94. Importing and Selecting Images
  95. HDR and Panoramics
  96. Light
  97. Profiles
  98. Tone Curves
  99. Color
  100. Effects
  101. Details
  102. Optics
  103. Geometry and Crop Tool
  104. Sync Settings
  105. Making and Adding Presets
  106. Healing Brush
  107. Brush Tool
  108. Gradient Tool
  109. Edit in Photoshop
  110. Finding Images with Sensei
  111. Sharing Albums on the Web
  112. Print through Photoshop
  113. Exporting Images to Files or Web Services
  114. Connecting with Lightroom Classic and Mobile Devices
  115. Archiving Images for Storage
  116. Review of the Workflow



Thorough but very easy to follow. I've noticed a significant improvement in my work since starting this course a couple weeks ago, and I'm also spending noticeably less time editing my photos. I appreciate that it's up-to-date as of October, 2020, so the info is current (I wish CL would take down some of the older courses, since software changes make some of them obsolete).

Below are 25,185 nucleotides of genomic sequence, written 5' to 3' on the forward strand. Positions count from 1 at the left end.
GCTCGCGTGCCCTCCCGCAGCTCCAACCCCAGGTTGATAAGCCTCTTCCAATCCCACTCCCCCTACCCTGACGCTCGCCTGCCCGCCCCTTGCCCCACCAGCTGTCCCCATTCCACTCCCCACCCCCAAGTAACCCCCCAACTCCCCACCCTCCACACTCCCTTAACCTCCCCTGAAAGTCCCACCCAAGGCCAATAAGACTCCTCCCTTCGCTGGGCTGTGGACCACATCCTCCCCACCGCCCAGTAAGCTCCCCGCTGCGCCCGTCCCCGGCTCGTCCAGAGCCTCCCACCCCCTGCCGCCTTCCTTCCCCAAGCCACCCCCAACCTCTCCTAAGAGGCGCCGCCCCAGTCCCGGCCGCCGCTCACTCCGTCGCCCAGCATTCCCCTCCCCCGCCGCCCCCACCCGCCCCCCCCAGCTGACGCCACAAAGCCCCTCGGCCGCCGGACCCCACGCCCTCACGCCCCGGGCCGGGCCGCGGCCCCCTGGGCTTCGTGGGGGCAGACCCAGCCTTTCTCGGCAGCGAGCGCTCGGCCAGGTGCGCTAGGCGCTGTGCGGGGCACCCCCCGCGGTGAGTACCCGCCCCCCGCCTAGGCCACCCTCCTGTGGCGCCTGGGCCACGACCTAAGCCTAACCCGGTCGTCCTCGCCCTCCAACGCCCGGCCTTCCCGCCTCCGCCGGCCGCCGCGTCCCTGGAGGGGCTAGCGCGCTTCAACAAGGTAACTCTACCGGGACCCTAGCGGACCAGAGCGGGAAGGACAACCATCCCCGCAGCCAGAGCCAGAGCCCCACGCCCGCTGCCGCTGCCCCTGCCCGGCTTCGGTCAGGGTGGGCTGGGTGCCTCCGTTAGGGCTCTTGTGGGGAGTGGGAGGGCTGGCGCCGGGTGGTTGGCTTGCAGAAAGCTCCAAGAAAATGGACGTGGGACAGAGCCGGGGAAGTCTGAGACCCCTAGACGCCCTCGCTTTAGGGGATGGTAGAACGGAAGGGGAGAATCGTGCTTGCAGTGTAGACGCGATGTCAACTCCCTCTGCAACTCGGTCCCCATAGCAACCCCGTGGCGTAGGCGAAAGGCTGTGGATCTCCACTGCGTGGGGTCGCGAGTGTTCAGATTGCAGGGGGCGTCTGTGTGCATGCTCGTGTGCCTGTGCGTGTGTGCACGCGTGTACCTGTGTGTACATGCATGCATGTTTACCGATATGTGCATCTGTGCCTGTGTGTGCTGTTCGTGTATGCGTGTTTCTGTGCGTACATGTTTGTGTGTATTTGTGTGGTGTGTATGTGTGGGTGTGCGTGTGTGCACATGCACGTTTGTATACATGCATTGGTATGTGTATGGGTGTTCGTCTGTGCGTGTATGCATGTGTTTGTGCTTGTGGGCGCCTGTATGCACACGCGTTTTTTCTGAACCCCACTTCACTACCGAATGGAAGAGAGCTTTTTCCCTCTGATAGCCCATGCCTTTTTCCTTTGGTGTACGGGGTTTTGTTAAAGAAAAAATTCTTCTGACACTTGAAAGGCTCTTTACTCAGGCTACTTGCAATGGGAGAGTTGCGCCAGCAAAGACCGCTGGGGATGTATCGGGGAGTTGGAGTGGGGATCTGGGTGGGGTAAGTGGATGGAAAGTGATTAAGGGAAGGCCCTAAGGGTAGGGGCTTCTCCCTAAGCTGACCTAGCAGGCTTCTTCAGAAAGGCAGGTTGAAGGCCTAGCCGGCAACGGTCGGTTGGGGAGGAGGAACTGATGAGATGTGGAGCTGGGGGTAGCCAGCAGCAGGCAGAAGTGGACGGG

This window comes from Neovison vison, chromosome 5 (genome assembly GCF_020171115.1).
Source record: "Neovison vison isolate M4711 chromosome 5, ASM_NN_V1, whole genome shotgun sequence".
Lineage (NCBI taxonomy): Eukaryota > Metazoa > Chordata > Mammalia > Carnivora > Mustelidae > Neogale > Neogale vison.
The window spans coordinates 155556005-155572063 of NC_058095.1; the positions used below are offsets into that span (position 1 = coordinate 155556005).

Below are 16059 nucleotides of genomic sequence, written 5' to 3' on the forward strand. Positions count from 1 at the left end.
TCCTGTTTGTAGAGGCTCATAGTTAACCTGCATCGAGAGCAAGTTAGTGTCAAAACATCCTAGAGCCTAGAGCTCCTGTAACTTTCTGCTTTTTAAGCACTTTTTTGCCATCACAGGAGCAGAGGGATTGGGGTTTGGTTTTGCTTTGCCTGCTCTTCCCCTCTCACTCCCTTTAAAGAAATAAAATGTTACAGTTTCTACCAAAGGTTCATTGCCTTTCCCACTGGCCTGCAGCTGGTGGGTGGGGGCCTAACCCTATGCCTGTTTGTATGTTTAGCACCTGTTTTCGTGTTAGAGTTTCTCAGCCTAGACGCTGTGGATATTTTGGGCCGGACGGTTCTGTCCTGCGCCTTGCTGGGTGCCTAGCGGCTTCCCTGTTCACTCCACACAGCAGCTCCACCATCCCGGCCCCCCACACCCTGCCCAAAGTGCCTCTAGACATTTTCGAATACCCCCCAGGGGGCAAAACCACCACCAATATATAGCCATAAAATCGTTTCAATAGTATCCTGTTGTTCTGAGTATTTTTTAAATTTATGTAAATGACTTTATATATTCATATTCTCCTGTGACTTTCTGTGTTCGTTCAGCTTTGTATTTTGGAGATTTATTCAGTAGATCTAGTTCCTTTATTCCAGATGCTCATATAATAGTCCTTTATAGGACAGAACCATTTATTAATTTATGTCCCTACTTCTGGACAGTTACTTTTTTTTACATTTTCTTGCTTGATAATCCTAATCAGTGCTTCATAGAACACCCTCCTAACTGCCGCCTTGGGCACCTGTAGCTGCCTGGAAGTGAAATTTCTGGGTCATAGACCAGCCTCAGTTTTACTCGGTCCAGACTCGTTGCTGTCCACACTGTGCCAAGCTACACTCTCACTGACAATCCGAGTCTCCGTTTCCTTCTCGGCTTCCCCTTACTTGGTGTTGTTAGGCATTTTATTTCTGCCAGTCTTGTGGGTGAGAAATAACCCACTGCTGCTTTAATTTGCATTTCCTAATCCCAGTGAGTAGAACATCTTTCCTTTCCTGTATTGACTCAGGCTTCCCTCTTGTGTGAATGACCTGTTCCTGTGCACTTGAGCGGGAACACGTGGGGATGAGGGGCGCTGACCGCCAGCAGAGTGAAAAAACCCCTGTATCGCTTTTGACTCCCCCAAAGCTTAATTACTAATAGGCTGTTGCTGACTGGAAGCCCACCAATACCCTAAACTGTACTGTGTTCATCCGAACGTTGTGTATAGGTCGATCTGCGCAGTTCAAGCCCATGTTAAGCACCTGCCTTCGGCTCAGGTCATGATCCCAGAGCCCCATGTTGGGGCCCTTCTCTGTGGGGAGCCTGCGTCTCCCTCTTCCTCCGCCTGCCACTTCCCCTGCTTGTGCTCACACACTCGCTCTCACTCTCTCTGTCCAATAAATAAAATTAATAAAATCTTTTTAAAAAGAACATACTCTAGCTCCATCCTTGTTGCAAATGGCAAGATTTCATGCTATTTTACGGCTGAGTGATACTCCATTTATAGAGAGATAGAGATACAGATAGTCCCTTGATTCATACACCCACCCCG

Kayode Olorunfemi

I have been using lightroom for upwards of 6years and I still found this course incredibly useful. It can be useful learning through desperate tutorials online, but having a course that ties everything together, coupled with foundation principles, is invaluable.